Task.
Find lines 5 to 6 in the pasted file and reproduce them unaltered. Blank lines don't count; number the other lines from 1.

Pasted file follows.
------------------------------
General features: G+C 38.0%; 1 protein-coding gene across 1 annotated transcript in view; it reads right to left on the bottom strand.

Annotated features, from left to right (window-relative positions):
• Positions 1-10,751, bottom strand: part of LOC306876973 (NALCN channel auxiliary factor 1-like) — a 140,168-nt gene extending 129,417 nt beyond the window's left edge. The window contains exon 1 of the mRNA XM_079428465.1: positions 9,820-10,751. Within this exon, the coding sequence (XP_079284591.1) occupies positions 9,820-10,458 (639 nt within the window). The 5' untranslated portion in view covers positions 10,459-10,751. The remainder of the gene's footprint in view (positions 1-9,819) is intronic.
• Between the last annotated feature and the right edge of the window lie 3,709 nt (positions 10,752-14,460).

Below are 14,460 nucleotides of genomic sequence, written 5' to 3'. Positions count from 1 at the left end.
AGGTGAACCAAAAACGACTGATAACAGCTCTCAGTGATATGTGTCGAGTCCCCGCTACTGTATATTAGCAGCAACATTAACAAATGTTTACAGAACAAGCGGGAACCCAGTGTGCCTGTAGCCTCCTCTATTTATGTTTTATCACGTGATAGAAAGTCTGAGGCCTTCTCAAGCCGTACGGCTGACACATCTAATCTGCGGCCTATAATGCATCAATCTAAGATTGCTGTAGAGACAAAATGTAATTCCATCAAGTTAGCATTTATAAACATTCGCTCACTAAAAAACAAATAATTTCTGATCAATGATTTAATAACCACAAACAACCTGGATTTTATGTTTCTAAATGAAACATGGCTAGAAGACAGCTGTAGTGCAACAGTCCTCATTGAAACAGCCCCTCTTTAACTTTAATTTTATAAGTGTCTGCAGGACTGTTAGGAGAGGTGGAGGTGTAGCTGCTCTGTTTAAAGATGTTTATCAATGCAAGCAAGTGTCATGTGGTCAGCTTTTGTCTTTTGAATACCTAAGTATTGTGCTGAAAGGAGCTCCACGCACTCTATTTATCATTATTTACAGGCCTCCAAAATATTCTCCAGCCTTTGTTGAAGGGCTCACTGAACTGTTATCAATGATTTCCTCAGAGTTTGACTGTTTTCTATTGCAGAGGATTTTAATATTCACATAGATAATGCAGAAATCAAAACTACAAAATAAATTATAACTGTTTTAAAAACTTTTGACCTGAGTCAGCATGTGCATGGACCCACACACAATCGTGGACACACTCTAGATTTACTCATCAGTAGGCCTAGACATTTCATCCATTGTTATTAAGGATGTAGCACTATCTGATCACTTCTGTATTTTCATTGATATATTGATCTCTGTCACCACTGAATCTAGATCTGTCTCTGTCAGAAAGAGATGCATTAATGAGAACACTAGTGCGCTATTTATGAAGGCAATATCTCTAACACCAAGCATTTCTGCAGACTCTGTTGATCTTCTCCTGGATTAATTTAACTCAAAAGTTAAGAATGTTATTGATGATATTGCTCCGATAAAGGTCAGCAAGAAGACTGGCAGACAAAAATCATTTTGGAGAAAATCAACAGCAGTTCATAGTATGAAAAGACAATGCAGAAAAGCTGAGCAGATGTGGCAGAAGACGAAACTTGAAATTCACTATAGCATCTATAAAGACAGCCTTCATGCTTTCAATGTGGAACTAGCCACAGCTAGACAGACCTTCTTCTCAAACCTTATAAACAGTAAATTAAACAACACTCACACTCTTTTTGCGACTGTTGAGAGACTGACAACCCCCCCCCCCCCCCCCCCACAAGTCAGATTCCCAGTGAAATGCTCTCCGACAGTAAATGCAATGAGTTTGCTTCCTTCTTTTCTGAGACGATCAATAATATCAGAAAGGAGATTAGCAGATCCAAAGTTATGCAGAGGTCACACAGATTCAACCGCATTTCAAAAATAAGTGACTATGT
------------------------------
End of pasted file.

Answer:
Below are 14,460 nucleotides of genomic sequence, written 5' to 3'. Positions count from 1 at the left end.
AGGTGAACCAAAAACGACTGATAACAGCTCTCAGTGATATGTGTCGAGTCCCCGCTACTGTATATTAGCAGCAACATTAACAAATGTTTACAGAACAAGCGGGAACCCAGTGTGCCTGTAGCCTCCTCTATTTATGTTTTATCACGTGATAGAAAGTCTGAGGCCTTCTCAAGCCGTACGGCTGACACATCTAATCTGCGGCCTATAATGCATCAATCTAAGATTGCTGTAGAGACAAAATGTAATTCCATCAAGTTAGCATTTATAAACATTCGCTCACTAAAAAACAAATAATTTCTGATCAATGATTTAATAACCACAAACAACCTGGATTTTATGTTTCTAAATGAAACATGGCTAGAAGACAGCTGTAGTGCAACAGTCCTCATTGAAACAGCCCCTCTTTAACTTTAATTTTATAAGTGTCTGCAGGACTGTTAGGAGAGGTGGAGGTGTAGCTGCTCTGTTTAAAGATGTTTATCAATGCAAGCAAGTGTCATGTGGTCAGCTTTTGTCTTTTGAATACCTAAGTATTGTGCTGAAAGGAGCTCCACGCACTCTATTTATCATTATTTACAGGCCTCCAAAATATTCTCCAGCCTTTGTTGAAGGGCTCACTGAACTGTTATCAATGATTTCCTCAGAGTTTGACTGTTTTCTATTGCAGAGGATTTTAATATTCACATAGATAATGCAGAAATCAAAACTACAAAATAAATTATAACTGTTTTAAAAACTTTTGACCTGAGTCAGCATGTGCATGGACCCACACACAATCGTGGACACACTCTAGATTTACTCATCAGTAGGCCTAGACATTTCATCCATTGTTATTAAGGATGTAGCACTATCTGATCACTTCTGTATTTTCATTGATATATTGATCTCTGTCACCACTGAATCTAGATCTGTCTCTGTCAGAAAGAGATGCATTAATGAGAACACTAGTGCGCTATTTATGAAGGCAATATCTCTAACACCAAGCATTTCTGCAGACTCTGTTGATCTTCTCCTGGATTAATTTAACTCAAAAGTTAAGAATGTTATTGATGATATTGCTCCGATAAAGGTCAGCAAGAAGACTGGCAGACAAAAATCATTTTGGAGAAAATCAACAGCAGTTCATAGTATGAAAAGACAATGCAGAAAAGCTGAGCAGATGTGGCAGAAGACGAAACTTGAAATTCACTATAGCATCTATAAAGACAGCCTTCATGCTTTCAATGTGGAACTAGCCACAGCTAGACAGACCTTCTTCTCAAACCTTATAAACAGTAAATTAAACAACACTCACACTCTTTTTGCGACTGTTGAGAGACTGACAACCCCCCCCCCCCCCCCCCCACAAGTCAGATTCCCAGTGAAATGCTCTCCGACAGTAAATGCAATGAGTTTGCTTCCTTCTTTTCTGAGACGATCAATAATATCAGAAAGGAGATTAGCAGATCCAAAGTTATGCAGAGGTCACACAGATTCAACCGCATTTCAAAAATAAGTGACTATGT